It’s 1622. It’s 1902. It’s 2000 in Danielle Sosin’s debut…
Earlier I praised Blackout by Connie Willis, and the follow up, All Clear, deserves just as much praise. I love Connie Willis. I had a panic attack after finishing All Clear because Willis is in her late 60s, but I decided that she is going to be the first person to live to 150, so we’ll see much more from her in the years to come.
All Clear picks up right where Blackout left off, with the three time-traveling historians, Merope, Polly, and Michael, stuck in London in WWII, still fearing they may be changing history. And we again see more of what it was like in and around London during WWII, including some insight into Bletchley Park where the Brits worked to decode Nazi messages.
All of the descriptions of the locations and happenings are just as strong as they were in Blackout, and I still think historical fiction fans would love it. What we get more in All Clear, and what I loved most here, are the relationships Merope, Polly, and Michael have with all the people they meet while stuck in WWII.
In Blackout we met many of the people in the historians day-to-day lives, but here the relationships grow and there are some smaller characters that I absolutely love. In London, Polly and Merope board in a house with cranky old women, boy-hungry young girls, and Sir Godfrey, a swoonworthy Shakespearean actor. Sir Godfrey and Polly become allies when the rest of the house insists they all put on plays for people taking shelter in tube stations. Sir Godfrey is smart, snarky, and I always had an odd feeling he knew Polly came from the future. He was just interesting.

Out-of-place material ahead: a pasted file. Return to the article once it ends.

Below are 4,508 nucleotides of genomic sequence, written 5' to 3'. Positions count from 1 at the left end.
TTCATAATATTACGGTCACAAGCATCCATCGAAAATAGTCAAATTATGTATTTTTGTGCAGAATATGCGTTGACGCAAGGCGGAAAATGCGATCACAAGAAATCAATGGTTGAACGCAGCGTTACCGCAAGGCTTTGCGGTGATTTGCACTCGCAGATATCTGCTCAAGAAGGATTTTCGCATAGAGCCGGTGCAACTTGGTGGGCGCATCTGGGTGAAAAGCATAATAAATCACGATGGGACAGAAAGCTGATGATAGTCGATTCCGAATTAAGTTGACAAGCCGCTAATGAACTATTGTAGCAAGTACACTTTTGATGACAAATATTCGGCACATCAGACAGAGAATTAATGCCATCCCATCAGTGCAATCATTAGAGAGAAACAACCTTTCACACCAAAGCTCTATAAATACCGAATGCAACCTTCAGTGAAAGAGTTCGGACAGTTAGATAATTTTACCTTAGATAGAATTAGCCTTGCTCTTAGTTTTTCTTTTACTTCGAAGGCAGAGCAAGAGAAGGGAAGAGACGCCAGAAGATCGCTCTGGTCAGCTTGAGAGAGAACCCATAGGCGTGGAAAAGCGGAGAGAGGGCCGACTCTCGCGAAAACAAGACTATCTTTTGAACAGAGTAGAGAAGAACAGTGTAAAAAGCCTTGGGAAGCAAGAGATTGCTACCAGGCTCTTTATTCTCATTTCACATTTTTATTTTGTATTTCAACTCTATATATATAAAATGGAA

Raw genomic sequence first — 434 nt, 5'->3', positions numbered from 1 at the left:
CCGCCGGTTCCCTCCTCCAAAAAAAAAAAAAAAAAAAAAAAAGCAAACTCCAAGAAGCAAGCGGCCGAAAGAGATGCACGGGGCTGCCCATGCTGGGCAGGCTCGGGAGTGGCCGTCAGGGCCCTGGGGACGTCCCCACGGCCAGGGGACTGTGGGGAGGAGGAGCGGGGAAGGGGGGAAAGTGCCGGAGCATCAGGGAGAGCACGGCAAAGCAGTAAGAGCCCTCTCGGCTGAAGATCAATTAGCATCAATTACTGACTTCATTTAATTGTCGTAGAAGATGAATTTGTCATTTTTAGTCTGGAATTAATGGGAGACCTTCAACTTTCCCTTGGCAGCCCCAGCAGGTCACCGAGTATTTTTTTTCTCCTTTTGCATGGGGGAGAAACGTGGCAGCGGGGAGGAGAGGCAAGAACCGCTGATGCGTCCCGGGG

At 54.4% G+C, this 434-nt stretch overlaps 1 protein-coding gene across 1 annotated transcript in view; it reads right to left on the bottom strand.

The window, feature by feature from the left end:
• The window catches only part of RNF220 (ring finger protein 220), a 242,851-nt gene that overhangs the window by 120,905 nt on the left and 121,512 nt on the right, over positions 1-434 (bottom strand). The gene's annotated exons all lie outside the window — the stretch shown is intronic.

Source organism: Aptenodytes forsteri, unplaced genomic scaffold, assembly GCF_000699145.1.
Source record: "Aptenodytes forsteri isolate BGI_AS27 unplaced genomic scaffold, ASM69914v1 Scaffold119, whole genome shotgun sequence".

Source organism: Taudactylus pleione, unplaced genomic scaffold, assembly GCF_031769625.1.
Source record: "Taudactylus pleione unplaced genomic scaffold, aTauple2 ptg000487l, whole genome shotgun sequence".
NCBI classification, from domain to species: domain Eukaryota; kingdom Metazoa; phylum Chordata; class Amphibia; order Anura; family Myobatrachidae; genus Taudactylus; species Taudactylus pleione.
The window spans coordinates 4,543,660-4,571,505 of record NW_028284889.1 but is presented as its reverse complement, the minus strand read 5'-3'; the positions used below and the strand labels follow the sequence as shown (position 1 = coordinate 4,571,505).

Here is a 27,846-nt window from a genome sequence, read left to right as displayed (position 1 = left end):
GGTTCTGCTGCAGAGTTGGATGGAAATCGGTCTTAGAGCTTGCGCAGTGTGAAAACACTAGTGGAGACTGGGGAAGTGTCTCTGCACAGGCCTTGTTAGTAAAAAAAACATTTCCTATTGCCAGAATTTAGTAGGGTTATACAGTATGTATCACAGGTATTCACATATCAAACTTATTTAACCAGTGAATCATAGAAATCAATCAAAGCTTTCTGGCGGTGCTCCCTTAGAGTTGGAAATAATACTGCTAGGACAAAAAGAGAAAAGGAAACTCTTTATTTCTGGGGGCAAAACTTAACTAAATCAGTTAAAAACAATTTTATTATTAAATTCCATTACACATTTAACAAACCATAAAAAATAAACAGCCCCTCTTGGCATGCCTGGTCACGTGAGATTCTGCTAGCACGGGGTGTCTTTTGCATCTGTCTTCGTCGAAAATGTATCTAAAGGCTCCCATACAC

But he wasn’t as interesting as Alf and Binnie Hodbin. I hated and loved those hellions.
Alf and Binnie Hodbin were two of the children Merope cared for when she worked at the English country estate where children were evacuated before and during the Blitz. At the end of Blackout she brought them back to London and their horrid, prostitute mother. In All Clear, Merope sees the Hodbins a lot and they are just as conniving as they were at the country estate, though Merope actually uses their trickery to help her in some situations, which was great. She grows a strong, almost motherly bond with them and I could’ve read about the crazy Hodbins the whole time. Binnie is probably one of my favorite characters because she’s a mastermind at causing trouble, but she’s also really smart, like a small scene where she talked about how much of a “noodlehead” Rapunzel was:
“Why’d Rapunzel just sit there in that tower?” Binnie asked. “Whyn’t she cut off ‘er ‘air and climb down it? That’s what I’d do. I wouldn’t stay in any old tower.”
This is a pretty insignificant scene, but it made me laugh and I started to look at Binnie as more than a troublemaker. She is really good at judging situations and solving puzzles.
And can I just applaud the end of All Clear? I really want to spill all the details because the pieces fit together so well in the last 200 pages. For some things I saw it coming, but I still couldn’t help but get sad and misty-eyed.
Overall, Blackout and All Clear are high quality, fabulous stories, but I wouldn’t expect anything else from Connie Willis.